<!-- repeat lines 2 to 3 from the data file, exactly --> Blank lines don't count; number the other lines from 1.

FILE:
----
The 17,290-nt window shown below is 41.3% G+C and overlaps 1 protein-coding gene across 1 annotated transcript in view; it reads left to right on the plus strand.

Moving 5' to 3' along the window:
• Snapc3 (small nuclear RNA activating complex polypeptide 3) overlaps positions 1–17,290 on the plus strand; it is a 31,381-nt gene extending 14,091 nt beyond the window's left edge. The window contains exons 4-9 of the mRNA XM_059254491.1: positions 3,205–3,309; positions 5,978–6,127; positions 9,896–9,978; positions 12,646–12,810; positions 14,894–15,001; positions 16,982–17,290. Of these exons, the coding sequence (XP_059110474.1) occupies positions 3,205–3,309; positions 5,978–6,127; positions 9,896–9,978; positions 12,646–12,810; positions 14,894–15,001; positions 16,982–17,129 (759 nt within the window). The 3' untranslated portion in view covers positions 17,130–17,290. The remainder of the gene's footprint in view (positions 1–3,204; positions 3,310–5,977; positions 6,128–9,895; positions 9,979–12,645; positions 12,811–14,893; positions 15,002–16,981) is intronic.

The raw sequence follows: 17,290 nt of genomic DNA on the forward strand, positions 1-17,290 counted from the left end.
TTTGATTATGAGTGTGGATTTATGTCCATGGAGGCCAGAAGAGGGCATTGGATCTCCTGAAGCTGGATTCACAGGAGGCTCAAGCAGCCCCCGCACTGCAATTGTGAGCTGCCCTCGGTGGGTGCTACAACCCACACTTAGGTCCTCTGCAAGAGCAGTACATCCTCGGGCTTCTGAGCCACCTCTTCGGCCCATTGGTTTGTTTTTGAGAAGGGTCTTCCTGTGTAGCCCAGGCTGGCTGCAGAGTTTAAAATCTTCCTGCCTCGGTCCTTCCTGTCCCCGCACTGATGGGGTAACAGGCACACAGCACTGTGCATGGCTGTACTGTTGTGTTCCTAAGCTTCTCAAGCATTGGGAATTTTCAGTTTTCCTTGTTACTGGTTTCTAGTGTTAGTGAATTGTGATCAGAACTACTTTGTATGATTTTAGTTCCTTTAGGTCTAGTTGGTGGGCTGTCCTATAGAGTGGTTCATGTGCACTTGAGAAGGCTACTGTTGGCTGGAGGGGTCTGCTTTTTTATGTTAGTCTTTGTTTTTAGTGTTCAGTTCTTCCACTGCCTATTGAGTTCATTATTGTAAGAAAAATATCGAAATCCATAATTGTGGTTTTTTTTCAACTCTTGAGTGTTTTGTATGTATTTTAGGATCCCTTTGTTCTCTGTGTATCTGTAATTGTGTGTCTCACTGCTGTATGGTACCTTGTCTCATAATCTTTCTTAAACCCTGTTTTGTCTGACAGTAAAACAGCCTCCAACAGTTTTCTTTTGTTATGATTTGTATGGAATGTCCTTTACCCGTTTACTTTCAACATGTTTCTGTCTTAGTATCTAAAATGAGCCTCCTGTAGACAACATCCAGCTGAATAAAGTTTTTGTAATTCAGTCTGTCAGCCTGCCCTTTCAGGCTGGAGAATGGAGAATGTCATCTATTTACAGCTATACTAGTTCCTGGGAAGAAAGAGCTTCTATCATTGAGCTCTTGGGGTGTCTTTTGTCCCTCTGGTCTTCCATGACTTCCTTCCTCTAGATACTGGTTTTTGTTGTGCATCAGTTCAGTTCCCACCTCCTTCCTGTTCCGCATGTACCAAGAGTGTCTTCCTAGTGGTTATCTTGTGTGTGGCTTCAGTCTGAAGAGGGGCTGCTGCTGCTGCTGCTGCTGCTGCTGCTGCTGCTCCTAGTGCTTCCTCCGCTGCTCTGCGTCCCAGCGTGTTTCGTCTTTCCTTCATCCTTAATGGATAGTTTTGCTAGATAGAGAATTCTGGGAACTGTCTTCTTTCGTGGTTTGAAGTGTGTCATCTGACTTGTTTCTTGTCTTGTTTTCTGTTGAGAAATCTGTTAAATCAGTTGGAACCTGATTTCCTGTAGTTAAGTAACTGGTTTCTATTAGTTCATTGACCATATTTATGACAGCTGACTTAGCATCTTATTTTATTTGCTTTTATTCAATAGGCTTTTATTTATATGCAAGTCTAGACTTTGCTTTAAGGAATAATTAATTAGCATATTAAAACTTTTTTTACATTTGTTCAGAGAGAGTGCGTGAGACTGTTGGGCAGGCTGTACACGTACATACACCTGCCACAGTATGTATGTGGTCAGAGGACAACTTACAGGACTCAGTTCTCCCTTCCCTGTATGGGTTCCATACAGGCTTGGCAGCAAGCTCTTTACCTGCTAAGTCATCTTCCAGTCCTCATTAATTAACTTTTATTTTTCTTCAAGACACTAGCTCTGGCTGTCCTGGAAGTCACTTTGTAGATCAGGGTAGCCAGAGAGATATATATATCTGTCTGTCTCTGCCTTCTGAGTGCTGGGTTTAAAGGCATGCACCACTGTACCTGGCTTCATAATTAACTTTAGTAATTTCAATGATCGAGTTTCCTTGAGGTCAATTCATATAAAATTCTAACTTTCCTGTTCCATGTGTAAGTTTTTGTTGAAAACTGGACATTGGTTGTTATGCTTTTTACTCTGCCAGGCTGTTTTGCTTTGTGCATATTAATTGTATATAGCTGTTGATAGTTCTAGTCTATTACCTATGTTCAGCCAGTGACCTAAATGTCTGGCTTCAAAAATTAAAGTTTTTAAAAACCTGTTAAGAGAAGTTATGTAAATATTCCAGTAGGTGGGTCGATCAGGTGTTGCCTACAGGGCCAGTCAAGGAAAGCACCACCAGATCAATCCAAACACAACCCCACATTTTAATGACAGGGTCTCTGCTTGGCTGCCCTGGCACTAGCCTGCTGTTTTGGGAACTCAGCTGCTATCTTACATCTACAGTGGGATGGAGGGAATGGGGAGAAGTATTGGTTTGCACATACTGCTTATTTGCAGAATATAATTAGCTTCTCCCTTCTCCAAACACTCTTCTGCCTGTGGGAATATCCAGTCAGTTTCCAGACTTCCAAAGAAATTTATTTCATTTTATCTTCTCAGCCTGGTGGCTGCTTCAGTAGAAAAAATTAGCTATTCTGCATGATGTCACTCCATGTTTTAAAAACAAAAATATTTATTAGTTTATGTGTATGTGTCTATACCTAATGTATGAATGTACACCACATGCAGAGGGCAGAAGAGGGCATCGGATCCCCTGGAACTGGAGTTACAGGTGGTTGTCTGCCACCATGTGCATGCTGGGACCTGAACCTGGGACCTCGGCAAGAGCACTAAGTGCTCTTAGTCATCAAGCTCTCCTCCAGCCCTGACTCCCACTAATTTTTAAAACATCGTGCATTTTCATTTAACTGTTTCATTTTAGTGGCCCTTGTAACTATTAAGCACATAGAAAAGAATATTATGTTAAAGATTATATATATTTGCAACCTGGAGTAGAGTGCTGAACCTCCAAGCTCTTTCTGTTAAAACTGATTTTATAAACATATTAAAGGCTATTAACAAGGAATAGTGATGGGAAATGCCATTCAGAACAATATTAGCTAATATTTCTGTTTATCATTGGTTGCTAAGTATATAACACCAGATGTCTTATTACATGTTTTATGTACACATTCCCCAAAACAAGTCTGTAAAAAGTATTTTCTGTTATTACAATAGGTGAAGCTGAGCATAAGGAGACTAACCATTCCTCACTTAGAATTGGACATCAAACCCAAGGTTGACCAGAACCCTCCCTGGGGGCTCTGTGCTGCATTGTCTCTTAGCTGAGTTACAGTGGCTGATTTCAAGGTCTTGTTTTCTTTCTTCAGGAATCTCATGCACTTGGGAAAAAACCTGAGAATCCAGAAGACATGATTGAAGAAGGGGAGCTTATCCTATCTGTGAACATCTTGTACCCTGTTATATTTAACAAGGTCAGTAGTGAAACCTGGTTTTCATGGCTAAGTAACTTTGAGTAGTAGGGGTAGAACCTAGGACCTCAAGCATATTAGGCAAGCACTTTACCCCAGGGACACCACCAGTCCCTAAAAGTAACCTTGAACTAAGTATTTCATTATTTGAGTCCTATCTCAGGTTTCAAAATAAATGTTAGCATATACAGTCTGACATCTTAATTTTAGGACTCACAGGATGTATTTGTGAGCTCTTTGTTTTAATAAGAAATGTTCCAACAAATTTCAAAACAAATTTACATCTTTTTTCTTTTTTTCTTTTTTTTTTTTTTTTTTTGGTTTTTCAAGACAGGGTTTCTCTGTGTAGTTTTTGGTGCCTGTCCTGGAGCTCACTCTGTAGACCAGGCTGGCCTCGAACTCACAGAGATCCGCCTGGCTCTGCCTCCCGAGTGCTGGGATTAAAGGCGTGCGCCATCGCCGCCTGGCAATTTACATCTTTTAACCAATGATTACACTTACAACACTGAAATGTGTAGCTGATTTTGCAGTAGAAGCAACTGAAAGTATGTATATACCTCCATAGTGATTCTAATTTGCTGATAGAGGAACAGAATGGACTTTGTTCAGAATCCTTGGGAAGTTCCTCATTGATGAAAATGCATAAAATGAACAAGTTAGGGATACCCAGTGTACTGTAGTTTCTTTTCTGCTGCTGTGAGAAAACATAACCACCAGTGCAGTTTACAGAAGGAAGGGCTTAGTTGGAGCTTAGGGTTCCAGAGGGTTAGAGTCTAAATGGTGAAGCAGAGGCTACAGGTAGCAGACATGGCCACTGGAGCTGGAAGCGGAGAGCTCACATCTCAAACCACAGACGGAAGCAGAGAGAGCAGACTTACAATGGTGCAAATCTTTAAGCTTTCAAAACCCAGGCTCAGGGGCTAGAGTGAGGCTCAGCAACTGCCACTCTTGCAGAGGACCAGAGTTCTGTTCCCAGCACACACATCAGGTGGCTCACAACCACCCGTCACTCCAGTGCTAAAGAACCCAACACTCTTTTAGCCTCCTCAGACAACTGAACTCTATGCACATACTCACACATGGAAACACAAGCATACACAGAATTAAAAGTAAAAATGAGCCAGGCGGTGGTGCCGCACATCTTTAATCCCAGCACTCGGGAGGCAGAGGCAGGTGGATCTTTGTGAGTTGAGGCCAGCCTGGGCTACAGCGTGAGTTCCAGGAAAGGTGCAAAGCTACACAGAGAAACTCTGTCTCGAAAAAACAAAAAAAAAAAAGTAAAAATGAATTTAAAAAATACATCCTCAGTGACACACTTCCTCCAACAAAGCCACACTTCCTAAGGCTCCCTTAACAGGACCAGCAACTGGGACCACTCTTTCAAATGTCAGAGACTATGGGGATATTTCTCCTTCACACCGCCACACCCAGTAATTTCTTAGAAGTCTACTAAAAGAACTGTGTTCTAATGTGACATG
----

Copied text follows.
Moving 5' to 3' along the window:
• Snapc3 (small nuclear RNA activating complex polypeptide 3) overlaps positions 1–17,290 on the plus strand; it is a 31,381-nt gene extending 14,091 nt beyond the window's left edge. The window contains exons 4-9 of the mRNA XM_059254491.1: positions 3,205–3,309; positions 5,978–6,127; positions 9,896–9,978; positions 12,646–12,810; positions 14,894–15,001; positions 16,982–17,290. Of these exons, the coding sequence (XP_059110474.1) occupies positions 3,205–3,309; positions 5,978–6,127; positions 9,896–9,978; positions 12,646–12,810; positions 14,894–15,001; positions 16,982–17,129 (759 nt within the window). The 3' untranslated portion in view covers positions 17,130–17,290. The remainder of the gene's footprint in view (positions 1–3,204; positions 3,310–5,977; positions 6,128–9,895; positions 9,979–12,645; positions 12,811–14,893; positions 15,002–16,981) is intronic.